Participating in this study are the International Working Group for Emergency Capacity Building (IWG ECB), consisting of representatives from the largest international humanitarian relief agencies, including CARE, Oxfam, and Save the Children; and HumaniNet, consisting of primarily smaller agencies. Data will be gathered using qualitative methods and will be used to modify an agent-based architecture to perform sensitivity analyses of the effects of these designs on decision making, generating recommendations for improved designs. Subsequently, the outputs of the simulation will be used in analytic models to predict the effects of decision making improvements on disaster relief supply chain performance.

The Recovery Divide: Sociospatial Disparities in Disaster Recovery from Hurricane Katrina along Mississippi’s Gulf Coast. Funding Organization: National Science Foundation, three years, $719,000. Principal Investigator: Susan Cutter, University of South Carolina, Department of Geography, (803) 777-1590, scutter@gwm.sc.edu.

This project looks at Hurricane Katrina and its impact on Mississippi’s Gulf Coast to understand the factors that influence the rate of recovery in the region, but more importantly, the potential inequalities in the process. The research combines baseline geographic data on the social, built environment, and hazard vulnerability of the region; a historical narrative on past conditions that influence the current (pre-Katrina) settlement history; a statistical analysis of historical rates of settlement and demographic change in the region; and forecasts for the future trajectory of settlement and demographic change as well as its geographic footprint. Lastly, the project documents the recovery processes itself and the role of inequalities in shaping it through interviews with key individuals in selected case study communities. In this way, the research not only furthers understanding of the pace of recovery and its geographic extent, but also the role of inequalities in the recovery process and those antecedent conditions that could give rise to a “recovery divide.”

Social and Environmental Vulnerability to Disasters. Funding Organization: National Science Foundation, three years, $664,000. Principal Investigator: Gilbert Burnham, Johns Hopkins University, School of Public Health, (410) 955-3928, gburnham@jhsph.edu.

The growing awareness of the impact of natural disasters on human communities has also raised awareness of the need for better measurements and models of vulnerability to disasters and for improved management of information that guides the humanitarian response. A collaboration to develop an integrated approach to disaster assessment will enhance the understanding of vulnerability and provide information for decision making in the post-disaster context. The principal partners in this collaboration are the Center for Refugee and Disaster Response at the Johns Hopkins School of Public Health (CRDR/JHU), and the Center for International Earth Science Information Network (CIESIN) at Columbia University.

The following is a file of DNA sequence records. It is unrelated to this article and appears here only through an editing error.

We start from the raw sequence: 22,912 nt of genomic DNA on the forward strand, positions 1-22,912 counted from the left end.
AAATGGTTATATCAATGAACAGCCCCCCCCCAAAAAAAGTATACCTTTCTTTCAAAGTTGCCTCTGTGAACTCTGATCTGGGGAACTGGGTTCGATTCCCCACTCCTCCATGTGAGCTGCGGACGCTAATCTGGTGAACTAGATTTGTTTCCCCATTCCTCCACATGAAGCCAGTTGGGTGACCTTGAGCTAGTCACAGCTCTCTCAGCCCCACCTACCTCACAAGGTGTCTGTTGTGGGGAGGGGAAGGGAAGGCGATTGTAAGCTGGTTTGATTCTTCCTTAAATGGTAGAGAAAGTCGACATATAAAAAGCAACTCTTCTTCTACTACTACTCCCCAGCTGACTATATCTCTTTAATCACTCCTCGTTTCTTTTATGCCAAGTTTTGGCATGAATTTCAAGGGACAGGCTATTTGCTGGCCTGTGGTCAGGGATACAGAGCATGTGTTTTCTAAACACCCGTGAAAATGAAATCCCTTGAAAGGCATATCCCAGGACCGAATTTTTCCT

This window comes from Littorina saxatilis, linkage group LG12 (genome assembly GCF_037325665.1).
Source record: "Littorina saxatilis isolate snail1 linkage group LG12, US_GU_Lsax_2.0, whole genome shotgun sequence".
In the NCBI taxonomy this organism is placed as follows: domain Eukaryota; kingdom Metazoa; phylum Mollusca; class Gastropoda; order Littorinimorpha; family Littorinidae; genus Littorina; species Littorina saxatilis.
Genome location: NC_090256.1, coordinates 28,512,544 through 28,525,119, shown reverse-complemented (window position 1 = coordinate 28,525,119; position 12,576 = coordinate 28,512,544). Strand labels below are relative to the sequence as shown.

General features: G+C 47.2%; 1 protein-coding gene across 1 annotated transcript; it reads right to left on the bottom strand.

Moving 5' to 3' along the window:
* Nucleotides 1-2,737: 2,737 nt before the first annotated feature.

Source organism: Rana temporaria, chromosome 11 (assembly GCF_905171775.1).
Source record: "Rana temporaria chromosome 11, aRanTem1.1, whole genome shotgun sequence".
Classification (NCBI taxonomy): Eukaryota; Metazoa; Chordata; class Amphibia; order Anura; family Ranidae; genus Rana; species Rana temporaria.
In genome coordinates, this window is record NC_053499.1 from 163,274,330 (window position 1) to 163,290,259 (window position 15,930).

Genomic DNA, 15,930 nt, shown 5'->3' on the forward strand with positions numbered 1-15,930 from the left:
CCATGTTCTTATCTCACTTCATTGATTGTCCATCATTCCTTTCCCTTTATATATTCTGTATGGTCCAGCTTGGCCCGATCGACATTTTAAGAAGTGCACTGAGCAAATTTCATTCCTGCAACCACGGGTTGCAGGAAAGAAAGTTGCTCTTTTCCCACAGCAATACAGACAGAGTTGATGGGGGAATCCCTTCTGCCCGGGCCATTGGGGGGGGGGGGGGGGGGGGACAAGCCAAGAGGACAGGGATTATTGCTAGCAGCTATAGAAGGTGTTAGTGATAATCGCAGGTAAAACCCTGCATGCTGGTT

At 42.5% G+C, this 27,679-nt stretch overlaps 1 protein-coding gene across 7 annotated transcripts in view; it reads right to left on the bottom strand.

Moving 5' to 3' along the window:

This collaboration is a multidisciplinary approach to vulnerability and disaster assessment that brings together the fields of physical science, demography, public health, and informatics. The research will develop the means by which spatial dependencies and interactions between population and environmental variables can be described and studied using GIS models, available socio-demographic information, and data from field surveys of disaster-affected areas with the dual objectives of assessing the risk of populations to natural disasters, and providing information on affected populations to decision makers in the post-disaster relief and rehabilitation environment.

Southern California Earthquake Center. Funding Organization: National Science Foundation, five years, $2,637,000. Principal Investigator: Thomas Jordan, University of Southern California, (213) 740-7762, tjordan@usc.edu.

This grant renews the funding of the Southern California Earthquake Center (SCEC) for an additional five-year period. The basic science goal of the SCEC is to understand the physics of the Southern California fault system and encode this understanding in a system-level model that can predict salient aspects of earthquake behavior. Southern California’s network of several hundred active faults forms a superb natural laboratory for the study of earthquake physics. Its seismic, geodetic, and geologic data are among the best in the world. Moreover, Southern California contains 23 million people, so that high seismic hazard translates to nearly one-half of the national earthquake risk. The Center’s tripartite mission statement emphasizes the connections between information gathering, knowledge formulation through physics-based modeling, and public communication of hazard and risk. Created in 1991, SCEC has since expanded to 54 institutions involving over 560 scientists.